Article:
Somin: Sortition won’t solve political ignorance


Ilya Somin, Professor of Law at George Mason University, is the author of the book Democracy and Political Ignorance: Why Smaller Government is Smarter. Somin opens an opinion piece in the Washington Post thus:

Widespread political ignorance is a serious problem for modern democracy. In recent years, many scholars have argued that we can overcome it by relying on “sortition”: delegating various political decisions to jury-like bodies selected at random from the general population. In this post, I explain why such proposals are unlikely to succeed.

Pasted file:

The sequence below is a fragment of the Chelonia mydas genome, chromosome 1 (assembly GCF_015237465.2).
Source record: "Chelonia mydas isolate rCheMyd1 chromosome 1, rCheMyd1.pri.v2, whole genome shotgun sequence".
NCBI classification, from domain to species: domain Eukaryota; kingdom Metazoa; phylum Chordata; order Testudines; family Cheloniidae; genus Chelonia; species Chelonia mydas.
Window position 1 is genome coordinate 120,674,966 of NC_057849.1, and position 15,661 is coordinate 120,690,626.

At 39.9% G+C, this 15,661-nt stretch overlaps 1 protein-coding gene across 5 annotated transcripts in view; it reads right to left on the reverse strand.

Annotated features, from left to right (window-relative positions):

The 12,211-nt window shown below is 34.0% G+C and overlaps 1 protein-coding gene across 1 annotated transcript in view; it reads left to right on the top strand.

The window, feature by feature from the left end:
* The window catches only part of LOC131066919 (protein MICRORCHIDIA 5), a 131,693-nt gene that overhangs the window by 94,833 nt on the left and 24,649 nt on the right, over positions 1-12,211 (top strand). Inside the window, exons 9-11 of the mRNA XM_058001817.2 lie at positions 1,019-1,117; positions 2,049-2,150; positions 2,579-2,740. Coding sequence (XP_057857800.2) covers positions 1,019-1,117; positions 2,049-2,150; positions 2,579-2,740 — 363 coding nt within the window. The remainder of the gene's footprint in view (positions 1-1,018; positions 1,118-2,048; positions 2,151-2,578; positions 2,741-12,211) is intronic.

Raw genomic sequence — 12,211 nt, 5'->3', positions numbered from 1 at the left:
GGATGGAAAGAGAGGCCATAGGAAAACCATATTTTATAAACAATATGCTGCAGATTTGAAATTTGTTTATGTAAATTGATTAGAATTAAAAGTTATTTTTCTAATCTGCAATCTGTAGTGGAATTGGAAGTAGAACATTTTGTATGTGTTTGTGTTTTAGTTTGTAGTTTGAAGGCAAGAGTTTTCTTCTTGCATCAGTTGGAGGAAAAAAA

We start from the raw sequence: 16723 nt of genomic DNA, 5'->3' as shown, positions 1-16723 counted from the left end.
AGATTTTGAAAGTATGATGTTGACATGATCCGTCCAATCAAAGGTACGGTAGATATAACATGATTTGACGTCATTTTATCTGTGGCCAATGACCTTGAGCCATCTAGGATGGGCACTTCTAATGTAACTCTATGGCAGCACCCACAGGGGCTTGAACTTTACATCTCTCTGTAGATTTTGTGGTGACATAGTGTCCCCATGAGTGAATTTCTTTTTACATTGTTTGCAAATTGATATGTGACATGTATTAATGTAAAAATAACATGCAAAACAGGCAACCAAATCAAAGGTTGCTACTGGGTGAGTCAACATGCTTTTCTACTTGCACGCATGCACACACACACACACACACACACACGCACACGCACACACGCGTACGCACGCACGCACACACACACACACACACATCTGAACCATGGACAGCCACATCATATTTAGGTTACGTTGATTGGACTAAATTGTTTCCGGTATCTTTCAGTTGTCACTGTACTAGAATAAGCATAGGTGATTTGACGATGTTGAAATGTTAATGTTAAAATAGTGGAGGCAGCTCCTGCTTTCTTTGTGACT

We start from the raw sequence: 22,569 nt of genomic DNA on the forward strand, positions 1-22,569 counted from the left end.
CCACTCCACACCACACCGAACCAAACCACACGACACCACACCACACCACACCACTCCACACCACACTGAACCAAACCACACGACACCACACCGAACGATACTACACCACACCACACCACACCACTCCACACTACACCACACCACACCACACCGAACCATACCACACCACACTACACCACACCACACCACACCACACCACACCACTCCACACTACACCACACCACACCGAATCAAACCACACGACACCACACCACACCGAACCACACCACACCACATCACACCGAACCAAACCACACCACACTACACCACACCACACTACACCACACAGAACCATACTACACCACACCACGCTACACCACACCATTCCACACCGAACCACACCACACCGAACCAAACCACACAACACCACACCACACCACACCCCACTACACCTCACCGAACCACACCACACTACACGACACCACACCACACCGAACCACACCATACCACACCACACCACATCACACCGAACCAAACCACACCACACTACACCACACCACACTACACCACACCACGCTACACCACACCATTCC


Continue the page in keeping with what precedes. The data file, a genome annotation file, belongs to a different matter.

Before going into the substance of Somin’s arguments about sortition, it is important to realize that ignorance is actually only the second most important problem with the current system, the first being the difficulty of mass scale agenda setting. More details here. The emphasis on ignorance rather than agenda setting is typical of the “rational choice” line of political argument which ignores the complexity of organization largely for ideological reasons. That said, the ability of decision makers to become informed about their subject matters is important and worth discussing. Some of the considerations that are discussed below apply also to the matter of agenda setting.

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